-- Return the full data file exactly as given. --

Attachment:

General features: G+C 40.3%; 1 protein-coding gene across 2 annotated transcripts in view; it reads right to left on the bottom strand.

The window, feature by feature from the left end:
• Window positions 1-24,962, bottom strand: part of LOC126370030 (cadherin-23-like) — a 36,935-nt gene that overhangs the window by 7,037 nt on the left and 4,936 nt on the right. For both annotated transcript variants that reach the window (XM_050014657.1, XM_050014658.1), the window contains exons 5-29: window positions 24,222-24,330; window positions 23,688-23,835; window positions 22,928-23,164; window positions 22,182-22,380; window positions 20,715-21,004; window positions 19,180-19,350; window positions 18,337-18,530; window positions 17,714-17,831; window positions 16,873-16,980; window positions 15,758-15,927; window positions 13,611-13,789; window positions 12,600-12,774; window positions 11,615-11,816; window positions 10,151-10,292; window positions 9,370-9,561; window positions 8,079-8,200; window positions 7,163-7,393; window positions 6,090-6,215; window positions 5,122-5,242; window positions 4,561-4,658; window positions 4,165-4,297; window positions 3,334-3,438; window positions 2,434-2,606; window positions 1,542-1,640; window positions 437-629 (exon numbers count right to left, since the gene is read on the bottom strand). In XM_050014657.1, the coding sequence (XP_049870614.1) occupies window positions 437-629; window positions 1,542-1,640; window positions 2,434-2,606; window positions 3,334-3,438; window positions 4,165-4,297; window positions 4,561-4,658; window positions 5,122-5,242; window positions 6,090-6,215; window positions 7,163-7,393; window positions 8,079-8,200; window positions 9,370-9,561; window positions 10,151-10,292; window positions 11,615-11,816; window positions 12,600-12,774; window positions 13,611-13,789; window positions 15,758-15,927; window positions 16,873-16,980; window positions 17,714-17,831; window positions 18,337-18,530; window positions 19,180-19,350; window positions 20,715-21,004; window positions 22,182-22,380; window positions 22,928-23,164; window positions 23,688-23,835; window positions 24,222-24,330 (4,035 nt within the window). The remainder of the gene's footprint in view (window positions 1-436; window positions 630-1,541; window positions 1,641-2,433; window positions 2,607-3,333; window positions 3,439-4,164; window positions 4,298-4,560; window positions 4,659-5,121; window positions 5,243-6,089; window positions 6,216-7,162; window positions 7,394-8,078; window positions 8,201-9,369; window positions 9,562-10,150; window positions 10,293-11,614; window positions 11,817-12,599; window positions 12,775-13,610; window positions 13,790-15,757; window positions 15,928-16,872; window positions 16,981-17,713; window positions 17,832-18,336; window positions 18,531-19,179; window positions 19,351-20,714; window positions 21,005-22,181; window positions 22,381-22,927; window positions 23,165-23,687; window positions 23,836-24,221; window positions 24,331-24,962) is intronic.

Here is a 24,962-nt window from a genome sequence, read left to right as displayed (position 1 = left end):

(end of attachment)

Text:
General features: G+C 40.3%; 1 protein-coding gene across 2 annotated transcripts in view; it reads right to left on the bottom strand.

The window, feature by feature from the left end:
• Window positions 1-24,962, bottom strand: part of LOC126370030 (cadherin-23-like) — a 36,935-nt gene that overhangs the window by 7,037 nt on the left and 4,936 nt on the right. For both annotated transcript variants that reach the window (XM_050014657.1, XM_050014658.1), the window contains exons 5-29: window positions 24,222-24,330; window positions 23,688-23,835; window positions 22,928-23,164; window positions 22,182-22,380; window positions 20,715-21,004; window positions 19,180-19,350; window positions 18,337-18,530; window positions 17,714-17,831; window positions 16,873-16,980; window positions 15,758-15,927; window positions 13,611-13,789; window positions 12,600-12,774; window positions 11,615-11,816; window positions 10,151-10,292; window positions 9,370-9,561; window positions 8,079-8,200; window positions 7,163-7,393; window positions 6,090-6,215; window positions 5,122-5,242; window positions 4,561-4,658; window positions 4,165-4,297; window positions 3,334-3,438; window positions 2,434-2,606; window positions 1,542-1,640; window positions 437-629 (exon numbers count right to left, since the gene is read on the bottom strand). In XM_050014657.1, the coding sequence (XP_049870614.1) occupies window positions 437-629; window positions 1,542-1,640; window positions 2,434-2,606; window positions 3,334-3,438; window positions 4,165-4,297; window positions 4,561-4,658; window positions 5,122-5,242; window positions 6,090-6,215; window positions 7,163-7,393; window positions 8,079-8,200; window positions 9,370-9,561; window positions 10,151-10,292; window positions 11,615-11,816; window positions 12,600-12,774; window positions 13,611-13,789; window positions 15,758-15,927; window positions 16,873-16,980; window positions 17,714-17,831; window positions 18,337-18,530; window positions 19,180-19,350; window positions 20,715-21,004; window positions 22,182-22,380; window positions 22,928-23,164; window positions 23,688-23,835; window positions 24,222-24,330 (4,035 nt within the window). The remainder of the gene's footprint in view (window positions 1-436; window positions 630-1,541; window positions 1,641-2,433; window positions 2,607-3,333; window positions 3,439-4,164; window positions 4,298-4,560; window positions 4,659-5,121; window positions 5,243-6,089; window positions 6,216-7,162; window positions 7,394-8,078; window positions 8,201-9,369; window positions 9,562-10,150; window positions 10,293-11,614; window positions 11,817-12,599; window positions 12,775-13,610; window positions 13,790-15,757; window positions 15,928-16,872; window positions 16,981-17,713; window positions 17,832-18,336; window positions 18,531-19,179; window positions 19,351-20,714; window positions 21,005-22,181; window positions 22,381-22,927; window positions 23,165-23,687; window positions 23,836-24,221; window positions 24,331-24,962) is intronic.

Here is a 24,962-nt window from a genome sequence, read left to right as displayed (position 1 = left end):